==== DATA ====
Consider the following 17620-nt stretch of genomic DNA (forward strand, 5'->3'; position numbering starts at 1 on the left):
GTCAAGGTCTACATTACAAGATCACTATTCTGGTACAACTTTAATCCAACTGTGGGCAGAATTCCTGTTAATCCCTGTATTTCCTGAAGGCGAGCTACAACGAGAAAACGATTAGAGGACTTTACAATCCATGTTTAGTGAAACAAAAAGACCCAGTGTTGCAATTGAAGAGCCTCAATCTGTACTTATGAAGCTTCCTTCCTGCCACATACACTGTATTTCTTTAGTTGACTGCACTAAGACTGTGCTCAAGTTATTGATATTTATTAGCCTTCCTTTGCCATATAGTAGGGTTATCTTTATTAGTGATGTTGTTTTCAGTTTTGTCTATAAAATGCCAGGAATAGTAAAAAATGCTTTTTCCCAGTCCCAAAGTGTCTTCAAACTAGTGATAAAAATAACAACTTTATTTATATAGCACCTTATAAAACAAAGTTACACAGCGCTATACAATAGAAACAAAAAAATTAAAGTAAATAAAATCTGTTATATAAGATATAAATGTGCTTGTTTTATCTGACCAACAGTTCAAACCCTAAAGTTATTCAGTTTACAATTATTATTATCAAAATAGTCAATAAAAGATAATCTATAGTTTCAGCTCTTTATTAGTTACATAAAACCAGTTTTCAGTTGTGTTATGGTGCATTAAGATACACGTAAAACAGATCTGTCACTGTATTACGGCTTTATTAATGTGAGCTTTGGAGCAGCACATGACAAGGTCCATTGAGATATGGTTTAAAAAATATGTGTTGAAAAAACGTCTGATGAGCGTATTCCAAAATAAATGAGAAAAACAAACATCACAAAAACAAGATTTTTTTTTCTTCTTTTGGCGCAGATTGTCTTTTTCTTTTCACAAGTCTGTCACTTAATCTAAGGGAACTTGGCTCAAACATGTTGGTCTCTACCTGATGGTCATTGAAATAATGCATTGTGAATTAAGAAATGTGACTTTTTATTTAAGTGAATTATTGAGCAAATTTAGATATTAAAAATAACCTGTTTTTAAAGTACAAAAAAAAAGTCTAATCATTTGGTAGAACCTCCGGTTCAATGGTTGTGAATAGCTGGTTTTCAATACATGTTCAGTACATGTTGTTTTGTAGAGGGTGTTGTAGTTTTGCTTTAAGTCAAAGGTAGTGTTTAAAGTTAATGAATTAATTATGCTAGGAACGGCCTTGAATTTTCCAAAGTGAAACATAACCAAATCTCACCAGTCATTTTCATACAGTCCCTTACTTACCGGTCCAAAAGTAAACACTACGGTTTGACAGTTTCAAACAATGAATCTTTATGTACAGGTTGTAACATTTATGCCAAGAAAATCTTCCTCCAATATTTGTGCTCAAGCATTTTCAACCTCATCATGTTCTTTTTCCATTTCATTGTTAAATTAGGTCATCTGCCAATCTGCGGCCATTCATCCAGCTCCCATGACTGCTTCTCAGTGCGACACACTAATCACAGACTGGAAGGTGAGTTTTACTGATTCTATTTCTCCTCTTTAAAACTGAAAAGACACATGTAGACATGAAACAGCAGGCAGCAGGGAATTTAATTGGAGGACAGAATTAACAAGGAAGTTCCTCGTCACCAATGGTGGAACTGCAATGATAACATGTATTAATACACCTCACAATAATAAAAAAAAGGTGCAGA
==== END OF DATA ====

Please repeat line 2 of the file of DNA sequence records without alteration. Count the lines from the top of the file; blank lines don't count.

GTCAAGGTCTACATTACAAGATCACTATTCTGGTACAACTTTAATCCAACTGTGGGCAGAATTCCTGTTAATCCCTGTATTTCCTGAAGGCGAGCTACAACGAGAAAACGATTAGAGGACTTTACAATCCATGTTTAGTGAAACAAAAAGACCCAGTGTTGCAATTGAAGAGCCTCAATCTGTACTTATGAAGCTTCCTTCCTGCCACATACACTGTATTTCTTTAGTTGACTGCACTAAGACTGTGCTCAAGTTATTGATATTTATTAGCCTTCCTTTGCCATATAGTAGGGTTATCTTTATTAGTGATGTTGTTTTCAGTTTTGTCTATAAAATGCCAGGAATAGTAAAAAATGCTTTTTCCCAGTCCCAAAGTGTCTTCAAACTAGTGATAAAAATAACAACTTTATTTATATAGCACCTTATAAAACAAAGTTACACAGCGCTATACAATAGAAACAAAAAAATTAAAGTAAATAAAATCTGTTATATAAGATATAAATGTGCTTGTTTTATCTGACCAACAGTTCAAACCCTAAAGTTATTCAGTTTACAATTATTATTATCAAAATAGTCAATAAAAGATAATCTATAGTTTCAGCTCTTTATTAGTTACATAAAACCAGTTTTCAGTTGTGTTATGGTGCATTAAGATACACGTAAAACAGATCTGTCACTGTATTACGGCTTTATTAATGTGAGCTTTGGAGCAGCACATGACAAGGTCCATTGAGATATGGTTTAAAAAATATGTGTTGAAAAAACGTCTGATGAGCGTATTCCAAAATAAATGAGAAAAACAAACATCACAAAAACAAGATTTTTTTTTCTTCTTTTGGCGCAGATTGTCTTTTTCTTTTCACAAGTCTGTCACTTAATCTAAGGGAACTTGGCTCAAACATGTTGGTCTCTACCTGATGGTCATTGAAATAATGCATTGTGAATTAAGAAATGTGACTTTTTATTTAAGTGAATTATTGAGCAAATTTAGATATTAAAAATAACCTGTTTTTAAAGTACAAAAAAAAAGTCTAATCATTTGGTAGAACCTCCGGTTCAATGGTTGTGAATAGCTGGTTTTCAATACATGTTCAGTACATGTTGTTTTGTAGAGGGTGTTGTAGTTTTGCTTTAAGTCAAAGGTAGTGTTTAAAGTTAATGAATTAATTATGCTAGGAACGGCCTTGAATTTTCCAAAGTGAAACATAACCAAATCTCACCAGTCATTTTCATACAGTCCCTTACTTACCGGTCCAAAAGTAAACACTACGGTTTGACAGTTTCAAACAATGAATCTTTATGTACAGGTTGTAACATTTATGCCAAGAAAATCTTCCTCCAATATTTGTGCTCAAGCATTTTCAACCTCATCATGTTCTTTTTCCATTTCATTGTTAAATTAGGTCATCTGCCAATCTGCGGCCATTCATCCAGCTCCCATGACTGCTTCTCAGTGCGACACACTAATCACAGACTGGAAGGTGAGTTTTACTGATTCTATTTCTCCTCTTTAAAACTGAAAAGACACATGTAGACATGAAACAGCAGGCAGCAGGGAATTTAATTGGAGGACAGAATTAACAAGGAAGTTCCTCGTCACCAATGGTGGAACTGCAATGATAACATGTATTAATACACCTCACAATAATAAAAAAAAGGTGCAGA